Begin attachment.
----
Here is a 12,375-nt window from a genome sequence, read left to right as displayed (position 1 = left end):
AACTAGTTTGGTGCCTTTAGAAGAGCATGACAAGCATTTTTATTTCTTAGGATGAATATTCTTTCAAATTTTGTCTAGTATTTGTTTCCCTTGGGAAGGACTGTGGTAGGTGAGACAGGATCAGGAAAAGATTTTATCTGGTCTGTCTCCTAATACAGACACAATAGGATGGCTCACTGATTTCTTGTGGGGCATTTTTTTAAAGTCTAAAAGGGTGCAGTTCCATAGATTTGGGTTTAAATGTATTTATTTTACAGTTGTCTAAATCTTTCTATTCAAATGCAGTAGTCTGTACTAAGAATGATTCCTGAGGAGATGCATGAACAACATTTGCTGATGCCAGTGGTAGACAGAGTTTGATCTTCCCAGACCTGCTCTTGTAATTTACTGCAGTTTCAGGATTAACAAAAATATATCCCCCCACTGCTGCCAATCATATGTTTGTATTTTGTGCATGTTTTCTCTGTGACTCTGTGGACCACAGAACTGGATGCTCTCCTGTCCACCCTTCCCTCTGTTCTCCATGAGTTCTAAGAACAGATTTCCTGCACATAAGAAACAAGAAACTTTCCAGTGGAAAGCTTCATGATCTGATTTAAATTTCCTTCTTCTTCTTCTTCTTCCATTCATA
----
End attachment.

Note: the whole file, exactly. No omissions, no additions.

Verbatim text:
Here is a 12,375-nt window from a genome sequence, read left to right as displayed (position 1 = left end):
AACTAGTTTGGTGCCTTTAGAAGAGCATGACAAGCATTTTTATTTCTTAGGATGAATATTCTTTCAAATTTTGTCTAGTATTTGTTTCCCTTGGGAAGGACTGTGGTAGGTGAGACAGGATCAGGAAAAGATTTTATCTGGTCTGTCTCCTAATACAGACACAATAGGATGGCTCACTGATTTCTTGTGGGGCATTTTTTTAAAGTCTAAAAGGGTGCAGTTCCATAGATTTGGGTTTAAATGTATTTATTTTACAGTTGTCTAAATCTTTCTATTCAAATGCAGTAGTCTGTACTAAGAATGATTCCTGAGGAGATGCATGAACAACATTTGCTGATGCCAGTGGTAGACAGAGTTTGATCTTCCCAGACCTGCTCTTGTAATTTACTGCAGTTTCAGGATTAACAAAAATATATCCCCCCACTGCTGCCAATCATATGTTTGTATTTTGTGCATGTTTTCTCTGTGACTCTGTGGACCACAGAACTGGATGCTCTCCTGTCCACCCTTCCCTCTGTTCTCCATGAGTTCTAAGAACAGATTTCCTGCACATAAGAAACAAGAAACTTTCCAGTGGAAAGCTTCATGATCTGATTTAAATTTCCTTCTTCTTCTTCTTCTTCCATTCATA